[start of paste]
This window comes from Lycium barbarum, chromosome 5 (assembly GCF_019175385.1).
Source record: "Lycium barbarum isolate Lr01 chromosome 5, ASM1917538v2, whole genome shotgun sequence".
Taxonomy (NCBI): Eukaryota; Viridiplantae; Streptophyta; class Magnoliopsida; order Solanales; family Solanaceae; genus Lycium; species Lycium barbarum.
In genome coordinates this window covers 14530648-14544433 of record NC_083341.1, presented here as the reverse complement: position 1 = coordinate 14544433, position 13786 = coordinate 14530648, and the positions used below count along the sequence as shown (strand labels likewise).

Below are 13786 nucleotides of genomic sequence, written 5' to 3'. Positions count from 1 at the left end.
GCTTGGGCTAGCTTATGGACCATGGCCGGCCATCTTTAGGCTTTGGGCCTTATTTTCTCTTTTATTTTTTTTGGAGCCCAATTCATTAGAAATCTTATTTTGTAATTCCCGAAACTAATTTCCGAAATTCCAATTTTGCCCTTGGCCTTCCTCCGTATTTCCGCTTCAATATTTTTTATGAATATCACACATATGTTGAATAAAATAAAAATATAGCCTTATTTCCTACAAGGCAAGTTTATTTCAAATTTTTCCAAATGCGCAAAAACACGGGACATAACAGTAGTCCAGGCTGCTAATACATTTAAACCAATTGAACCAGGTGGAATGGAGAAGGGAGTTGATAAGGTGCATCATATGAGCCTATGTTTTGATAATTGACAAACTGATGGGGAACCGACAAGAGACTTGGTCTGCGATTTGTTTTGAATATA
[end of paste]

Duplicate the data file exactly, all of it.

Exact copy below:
This window comes from Lycium barbarum, chromosome 5 (assembly GCF_019175385.1).
Source record: "Lycium barbarum isolate Lr01 chromosome 5, ASM1917538v2, whole genome shotgun sequence".
Taxonomy (NCBI): Eukaryota; Viridiplantae; Streptophyta; class Magnoliopsida; order Solanales; family Solanaceae; genus Lycium; species Lycium barbarum.
In genome coordinates this window covers 14530648-14544433 of record NC_083341.1, presented here as the reverse complement: position 1 = coordinate 14544433, position 13786 = coordinate 14530648, and the positions used below count along the sequence as shown (strand labels likewise).

Below are 13786 nucleotides of genomic sequence, written 5' to 3'. Positions count from 1 at the left end.
GCTTGGGCTAGCTTATGGACCATGGCCGGCCATCTTTAGGCTTTGGGCCTTATTTTCTCTTTTATTTTTTTTGGAGCCCAATTCATTAGAAATCTTATTTTGTAATTCCCGAAACTAATTTCCGAAATTCCAATTTTGCCCTTGGCCTTCCTCCGTATTTCCGCTTCAATATTTTTTATGAATATCACACATATGTTGAATAAAATAAAAATATAGCCTTATTTCCTACAAGGCAAGTTTATTTCAAATTTTTCCAAATGCGCAAAAACACGGGACATAACAGTAGTCCAGGCTGCTAATACATTTAAACCAATTGAACCAGGTGGAATGGAGAAGGGAGTTGATAAGGTGCATCATATGAGCCTATGTTTTGATAATTGACAAACTGATGGGGAACCGACAAGAGACTTGGTCTGCGATTTGTTTTGAATATA